What are the treatment options for an LCL tear?
Dr. Williams may recommend the RICE method: rest, ice, compression and elevation for mild or incomplete LCL injuries. Non-steroidal anti-inflammatories, such as ibuprofen, can help with pain and swelling. He may recommend the use of a brace for added knee support, and physical therapy to regain strength, range of motion, and normal knee function.
The lateral collateral ligament does not heal well on its own, unlike a medial collateral ligament tear (MCL tear). Injury to the LCL may necessitate surgery, depending on the severity of the tear. The two most common types of surgery used to address LCL tears or injuries are:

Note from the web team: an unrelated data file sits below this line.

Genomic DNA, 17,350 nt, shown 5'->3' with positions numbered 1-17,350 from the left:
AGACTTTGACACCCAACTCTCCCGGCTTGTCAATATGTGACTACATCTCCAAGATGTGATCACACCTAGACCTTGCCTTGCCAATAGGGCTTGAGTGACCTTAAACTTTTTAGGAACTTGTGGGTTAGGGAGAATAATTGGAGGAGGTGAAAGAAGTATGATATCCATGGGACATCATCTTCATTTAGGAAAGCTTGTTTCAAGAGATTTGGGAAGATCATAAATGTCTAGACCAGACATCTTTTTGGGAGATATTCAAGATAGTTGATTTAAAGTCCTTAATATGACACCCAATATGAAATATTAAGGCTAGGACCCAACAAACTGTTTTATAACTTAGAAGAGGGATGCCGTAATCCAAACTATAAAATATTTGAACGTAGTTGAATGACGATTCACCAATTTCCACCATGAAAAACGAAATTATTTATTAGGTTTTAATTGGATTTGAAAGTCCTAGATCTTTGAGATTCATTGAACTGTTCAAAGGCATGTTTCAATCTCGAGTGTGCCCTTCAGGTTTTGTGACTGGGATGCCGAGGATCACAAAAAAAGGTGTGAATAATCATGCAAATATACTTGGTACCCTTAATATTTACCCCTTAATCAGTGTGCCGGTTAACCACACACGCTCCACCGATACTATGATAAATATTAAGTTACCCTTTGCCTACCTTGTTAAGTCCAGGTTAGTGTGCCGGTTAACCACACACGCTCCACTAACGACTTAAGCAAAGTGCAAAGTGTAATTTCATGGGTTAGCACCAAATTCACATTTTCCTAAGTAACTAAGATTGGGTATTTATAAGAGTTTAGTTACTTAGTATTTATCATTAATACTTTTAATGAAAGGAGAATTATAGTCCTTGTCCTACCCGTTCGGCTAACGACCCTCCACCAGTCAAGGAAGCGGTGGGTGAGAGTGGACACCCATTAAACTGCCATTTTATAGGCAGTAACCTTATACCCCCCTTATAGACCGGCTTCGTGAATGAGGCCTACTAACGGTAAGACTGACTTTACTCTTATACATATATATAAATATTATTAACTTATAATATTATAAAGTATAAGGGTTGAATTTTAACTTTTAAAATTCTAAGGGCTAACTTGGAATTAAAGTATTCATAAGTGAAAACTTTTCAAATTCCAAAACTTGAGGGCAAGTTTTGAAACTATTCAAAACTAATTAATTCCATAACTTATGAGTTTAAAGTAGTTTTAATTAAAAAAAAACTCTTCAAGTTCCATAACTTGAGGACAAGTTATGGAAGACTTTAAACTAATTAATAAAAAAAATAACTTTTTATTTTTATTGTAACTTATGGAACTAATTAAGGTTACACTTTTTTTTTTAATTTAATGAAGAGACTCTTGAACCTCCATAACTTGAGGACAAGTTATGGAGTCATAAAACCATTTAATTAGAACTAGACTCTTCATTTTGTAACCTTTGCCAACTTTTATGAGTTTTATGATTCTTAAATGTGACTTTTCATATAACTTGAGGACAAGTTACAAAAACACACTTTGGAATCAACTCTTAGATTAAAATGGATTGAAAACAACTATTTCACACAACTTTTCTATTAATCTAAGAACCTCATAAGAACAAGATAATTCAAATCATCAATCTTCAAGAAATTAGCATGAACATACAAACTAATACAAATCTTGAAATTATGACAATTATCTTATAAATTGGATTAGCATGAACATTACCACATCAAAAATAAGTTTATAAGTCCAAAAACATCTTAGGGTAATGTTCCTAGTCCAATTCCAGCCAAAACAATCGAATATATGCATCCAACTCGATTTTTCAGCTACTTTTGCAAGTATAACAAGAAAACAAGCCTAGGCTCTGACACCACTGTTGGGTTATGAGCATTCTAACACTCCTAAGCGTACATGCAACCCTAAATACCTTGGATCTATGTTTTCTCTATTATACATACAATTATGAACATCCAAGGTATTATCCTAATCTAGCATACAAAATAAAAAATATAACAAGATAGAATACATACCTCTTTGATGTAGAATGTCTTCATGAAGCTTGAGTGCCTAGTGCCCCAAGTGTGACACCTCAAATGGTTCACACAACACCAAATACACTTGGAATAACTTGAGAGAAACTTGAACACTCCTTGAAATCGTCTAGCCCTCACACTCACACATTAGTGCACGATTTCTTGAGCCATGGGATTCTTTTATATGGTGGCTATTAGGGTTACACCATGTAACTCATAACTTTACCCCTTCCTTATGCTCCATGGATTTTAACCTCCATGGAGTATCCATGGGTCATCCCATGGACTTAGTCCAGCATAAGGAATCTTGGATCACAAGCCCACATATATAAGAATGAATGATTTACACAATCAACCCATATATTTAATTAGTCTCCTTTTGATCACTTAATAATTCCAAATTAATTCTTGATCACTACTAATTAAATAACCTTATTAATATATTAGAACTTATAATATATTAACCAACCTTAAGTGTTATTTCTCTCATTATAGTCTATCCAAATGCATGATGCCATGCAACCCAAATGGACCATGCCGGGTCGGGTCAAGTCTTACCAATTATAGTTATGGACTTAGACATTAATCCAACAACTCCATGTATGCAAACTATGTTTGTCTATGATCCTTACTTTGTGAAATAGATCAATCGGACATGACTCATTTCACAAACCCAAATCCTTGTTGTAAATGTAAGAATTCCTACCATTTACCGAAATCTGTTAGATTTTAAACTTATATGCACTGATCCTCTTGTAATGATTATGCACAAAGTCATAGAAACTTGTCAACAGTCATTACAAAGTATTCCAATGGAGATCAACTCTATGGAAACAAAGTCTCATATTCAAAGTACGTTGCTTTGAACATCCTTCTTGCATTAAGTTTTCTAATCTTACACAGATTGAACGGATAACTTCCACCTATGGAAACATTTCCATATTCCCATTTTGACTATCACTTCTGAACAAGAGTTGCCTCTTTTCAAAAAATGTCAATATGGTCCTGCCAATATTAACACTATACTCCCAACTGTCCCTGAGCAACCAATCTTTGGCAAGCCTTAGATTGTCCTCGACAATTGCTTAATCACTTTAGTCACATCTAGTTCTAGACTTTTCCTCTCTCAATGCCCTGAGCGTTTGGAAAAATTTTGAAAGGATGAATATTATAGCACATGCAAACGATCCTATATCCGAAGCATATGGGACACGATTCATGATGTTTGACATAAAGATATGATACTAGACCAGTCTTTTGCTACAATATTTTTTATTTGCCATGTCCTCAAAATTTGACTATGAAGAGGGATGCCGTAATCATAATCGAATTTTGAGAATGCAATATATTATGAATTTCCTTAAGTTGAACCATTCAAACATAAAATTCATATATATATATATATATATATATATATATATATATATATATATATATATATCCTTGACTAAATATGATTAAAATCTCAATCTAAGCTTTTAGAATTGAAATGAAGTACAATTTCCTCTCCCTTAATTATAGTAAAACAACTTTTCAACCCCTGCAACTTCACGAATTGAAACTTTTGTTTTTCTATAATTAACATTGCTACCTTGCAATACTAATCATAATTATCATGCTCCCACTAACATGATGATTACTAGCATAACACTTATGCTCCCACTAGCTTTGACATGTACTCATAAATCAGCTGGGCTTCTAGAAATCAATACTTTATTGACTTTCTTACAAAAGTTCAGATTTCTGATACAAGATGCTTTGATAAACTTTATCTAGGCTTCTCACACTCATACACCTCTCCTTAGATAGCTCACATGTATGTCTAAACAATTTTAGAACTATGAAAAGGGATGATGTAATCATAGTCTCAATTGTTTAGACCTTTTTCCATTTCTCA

- LCL Repair – Done when there is a complete tear of the LCL, and the ligament is torn in near one of its native insertion sites on the femur or fibula. If the ligament tissue is viable, Dr. Williams may be able to sew or attach the LCL pieces back to its proper anatomical position.
- LCL Reconstruction – Done when an LCL injury or tear when the LCL has torn substantially, in the middle, and is not reparable. If the ligament cannot be repaired, Dr. Williams will reconstruct the ligament using a tissue graft replacement. Tissue taken from the patient (autograft) or a donor (allograft) can be used for LCL reconstruction. Most patients will be able to leave the hospital the same day as surgery. The patient will need crutches for up to 2-3 weeks, a brace and rehabilitation for 2-3 months following LCL reconstruction. All rehabilitation protocols are personalized by Dr. Williams to fit the patient’s specific needs.